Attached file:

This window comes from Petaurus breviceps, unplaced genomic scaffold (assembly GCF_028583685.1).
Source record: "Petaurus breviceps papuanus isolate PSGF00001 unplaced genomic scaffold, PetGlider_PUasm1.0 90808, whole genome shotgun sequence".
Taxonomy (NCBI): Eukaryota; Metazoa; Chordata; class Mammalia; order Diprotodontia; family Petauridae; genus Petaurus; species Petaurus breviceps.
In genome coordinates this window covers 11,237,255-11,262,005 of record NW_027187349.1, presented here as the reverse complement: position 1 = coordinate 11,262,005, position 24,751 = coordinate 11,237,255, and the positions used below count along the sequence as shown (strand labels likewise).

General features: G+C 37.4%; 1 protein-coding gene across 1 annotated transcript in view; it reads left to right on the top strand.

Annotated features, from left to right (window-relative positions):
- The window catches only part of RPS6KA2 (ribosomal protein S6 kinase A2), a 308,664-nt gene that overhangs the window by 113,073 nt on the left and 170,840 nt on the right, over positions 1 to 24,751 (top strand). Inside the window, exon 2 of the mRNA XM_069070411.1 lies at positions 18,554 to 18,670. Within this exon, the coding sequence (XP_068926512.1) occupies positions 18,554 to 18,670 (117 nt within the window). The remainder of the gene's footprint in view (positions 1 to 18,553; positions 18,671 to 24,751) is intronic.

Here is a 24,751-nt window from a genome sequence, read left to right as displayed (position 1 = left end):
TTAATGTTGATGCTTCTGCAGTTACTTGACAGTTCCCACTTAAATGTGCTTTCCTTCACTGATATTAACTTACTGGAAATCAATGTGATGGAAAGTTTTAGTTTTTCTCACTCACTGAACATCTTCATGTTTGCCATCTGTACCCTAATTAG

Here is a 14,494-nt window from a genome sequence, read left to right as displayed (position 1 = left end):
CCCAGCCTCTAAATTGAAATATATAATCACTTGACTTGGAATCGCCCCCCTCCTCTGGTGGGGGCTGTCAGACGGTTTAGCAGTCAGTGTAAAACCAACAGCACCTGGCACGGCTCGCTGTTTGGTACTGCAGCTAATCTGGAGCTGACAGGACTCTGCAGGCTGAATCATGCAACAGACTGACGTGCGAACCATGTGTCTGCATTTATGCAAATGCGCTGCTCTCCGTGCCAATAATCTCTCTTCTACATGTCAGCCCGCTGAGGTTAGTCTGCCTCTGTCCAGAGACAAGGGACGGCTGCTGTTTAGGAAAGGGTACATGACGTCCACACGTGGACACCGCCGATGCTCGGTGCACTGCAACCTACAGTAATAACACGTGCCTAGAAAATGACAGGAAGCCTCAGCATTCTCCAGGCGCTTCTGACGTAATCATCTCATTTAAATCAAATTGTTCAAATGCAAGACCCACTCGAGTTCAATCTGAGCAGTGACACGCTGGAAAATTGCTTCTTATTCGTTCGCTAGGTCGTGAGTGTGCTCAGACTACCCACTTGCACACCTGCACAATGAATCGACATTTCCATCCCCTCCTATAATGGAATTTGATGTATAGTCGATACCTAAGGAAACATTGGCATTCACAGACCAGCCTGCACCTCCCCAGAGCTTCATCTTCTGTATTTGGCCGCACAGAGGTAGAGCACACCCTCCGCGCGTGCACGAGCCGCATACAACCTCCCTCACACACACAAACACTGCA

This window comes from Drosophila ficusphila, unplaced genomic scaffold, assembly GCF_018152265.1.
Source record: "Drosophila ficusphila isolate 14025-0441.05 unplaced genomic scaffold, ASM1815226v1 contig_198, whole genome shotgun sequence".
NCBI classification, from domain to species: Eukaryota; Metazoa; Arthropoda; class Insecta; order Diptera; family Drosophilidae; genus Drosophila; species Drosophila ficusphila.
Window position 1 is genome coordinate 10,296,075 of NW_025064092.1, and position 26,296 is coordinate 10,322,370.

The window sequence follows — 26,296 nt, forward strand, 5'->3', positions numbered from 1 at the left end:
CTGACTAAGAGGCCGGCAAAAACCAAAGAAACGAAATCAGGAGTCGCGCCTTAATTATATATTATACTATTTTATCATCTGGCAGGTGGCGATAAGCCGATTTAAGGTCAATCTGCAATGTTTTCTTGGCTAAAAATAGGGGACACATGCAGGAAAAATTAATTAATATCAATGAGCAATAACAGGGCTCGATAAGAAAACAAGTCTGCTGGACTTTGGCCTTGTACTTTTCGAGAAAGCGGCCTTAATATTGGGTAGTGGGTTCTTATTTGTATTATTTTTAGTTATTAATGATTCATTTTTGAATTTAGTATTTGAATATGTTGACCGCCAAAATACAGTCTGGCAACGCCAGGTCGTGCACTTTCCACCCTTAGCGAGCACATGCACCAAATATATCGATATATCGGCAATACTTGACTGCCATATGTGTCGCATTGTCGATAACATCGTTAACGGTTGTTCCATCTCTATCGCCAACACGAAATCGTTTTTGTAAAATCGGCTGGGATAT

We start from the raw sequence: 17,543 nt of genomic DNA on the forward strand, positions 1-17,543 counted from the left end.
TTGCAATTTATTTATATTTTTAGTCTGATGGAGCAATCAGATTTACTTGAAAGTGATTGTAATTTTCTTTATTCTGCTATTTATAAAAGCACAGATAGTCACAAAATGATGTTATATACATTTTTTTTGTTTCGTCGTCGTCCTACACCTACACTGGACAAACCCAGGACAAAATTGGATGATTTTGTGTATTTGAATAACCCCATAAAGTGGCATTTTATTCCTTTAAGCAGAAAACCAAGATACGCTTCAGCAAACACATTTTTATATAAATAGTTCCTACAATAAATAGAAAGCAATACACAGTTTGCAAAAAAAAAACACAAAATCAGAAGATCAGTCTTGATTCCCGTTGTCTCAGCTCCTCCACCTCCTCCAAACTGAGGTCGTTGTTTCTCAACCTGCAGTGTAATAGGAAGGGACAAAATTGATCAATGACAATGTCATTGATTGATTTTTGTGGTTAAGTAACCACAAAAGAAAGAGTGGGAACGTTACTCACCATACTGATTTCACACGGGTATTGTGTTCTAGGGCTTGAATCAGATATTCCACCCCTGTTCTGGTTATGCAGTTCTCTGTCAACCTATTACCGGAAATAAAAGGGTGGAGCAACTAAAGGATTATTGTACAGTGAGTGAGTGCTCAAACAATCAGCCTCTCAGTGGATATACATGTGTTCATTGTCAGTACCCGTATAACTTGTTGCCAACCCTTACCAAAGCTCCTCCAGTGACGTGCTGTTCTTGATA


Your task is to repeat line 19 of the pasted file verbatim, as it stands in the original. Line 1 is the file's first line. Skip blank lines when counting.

TTGCAATTTATTTATATTTTTAGTCTGATGGAGCAATCAGATTTACTTGAAAGTGATTGTAATTTTCTTTATTCTGCTATTTATAAAAGCACAGATAGTCACAAAATGATGTTATATACATTTTTTTTGTTTCGTCGTCGTCCTACACCTACACTGGACAAACCCAGGACAAAATTGGATGATTTTGTGTATTTGAATAACCCCATAAAGTGGCATTTTATTCCTTTAAGCAGAAAACCAAGATACGCTTCAGCAAACACATTTTTATATAAATAGTTCCTACAATAAATAGAAAGCAATACACAGTTTGCAAAAAAAAAACACAAAATCAGAAGATCAGTCTTGATTCCCGTTGTCTCAGCTCCTCCACCTCCTCCAAACTGAGGTCGTTGTTTCTCAACCTGCAGTGTAATAGGAAGGGACAAAATTGATCAATGACAATGTCATTGATTGATTTTTGTGGTTAAGTAACCACAAAAGAAAGAGTGGGAACGTTACTCACCATACTGATTTCACACGGGTATTGTGTTCTAGGGCTTGAATCAGATATTCCACCCCTGTTCTGGTTATGCAGTTCTCTGTCAACCTATTACCGGAAATAAAAGGGTGGAGCAACTAAAGGATTATTGTACAGTGAGTGAGTGCTCAAACAATCAGCCTCTCAGTGGATATACATGTGTTCATTGTCAGTACCCGTATAACTTGTTGCCAACCCTTACCAAAGCTCCTCCAGTGACGTGCTGTTCTTGATA